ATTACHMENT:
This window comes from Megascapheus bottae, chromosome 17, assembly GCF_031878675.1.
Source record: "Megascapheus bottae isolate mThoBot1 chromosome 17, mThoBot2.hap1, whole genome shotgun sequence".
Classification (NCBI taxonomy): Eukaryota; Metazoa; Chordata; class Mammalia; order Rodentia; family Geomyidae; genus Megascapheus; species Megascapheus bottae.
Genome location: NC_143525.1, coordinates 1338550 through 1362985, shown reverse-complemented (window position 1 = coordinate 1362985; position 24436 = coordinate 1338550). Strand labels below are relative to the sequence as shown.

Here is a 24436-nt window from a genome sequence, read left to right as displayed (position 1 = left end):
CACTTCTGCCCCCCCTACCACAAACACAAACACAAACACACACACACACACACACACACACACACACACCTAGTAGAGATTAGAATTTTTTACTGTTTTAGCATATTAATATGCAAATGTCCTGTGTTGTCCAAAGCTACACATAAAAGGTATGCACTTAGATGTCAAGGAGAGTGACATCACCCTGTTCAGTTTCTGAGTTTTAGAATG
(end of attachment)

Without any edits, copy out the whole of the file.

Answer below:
This window comes from Megascapheus bottae, chromosome 17, assembly GCF_031878675.1.
Source record: "Megascapheus bottae isolate mThoBot1 chromosome 17, mThoBot2.hap1, whole genome shotgun sequence".
Classification (NCBI taxonomy): Eukaryota; Metazoa; Chordata; class Mammalia; order Rodentia; family Geomyidae; genus Megascapheus; species Megascapheus bottae.
Genome location: NC_143525.1, coordinates 1338550 through 1362985, shown reverse-complemented (window position 1 = coordinate 1362985; position 24436 = coordinate 1338550). Strand labels below are relative to the sequence as shown.

Here is a 24436-nt window from a genome sequence, read left to right as displayed (position 1 = left end):
CACTTCTGCCCCCCCTACCACAAACACAAACACAAACACACACACACACACACACACACACACACACACCTAGTAGAGATTAGAATTTTTTACTGTTTTAGCATATTAATATGCAAATGTCCTGTGTTGTCCAAAGCTACACATAAAAGGTATGCACTTAGATGTCAAGGAGAGTGACATCACCCTGTTCAGTTTCTGAGTTTTAGAATG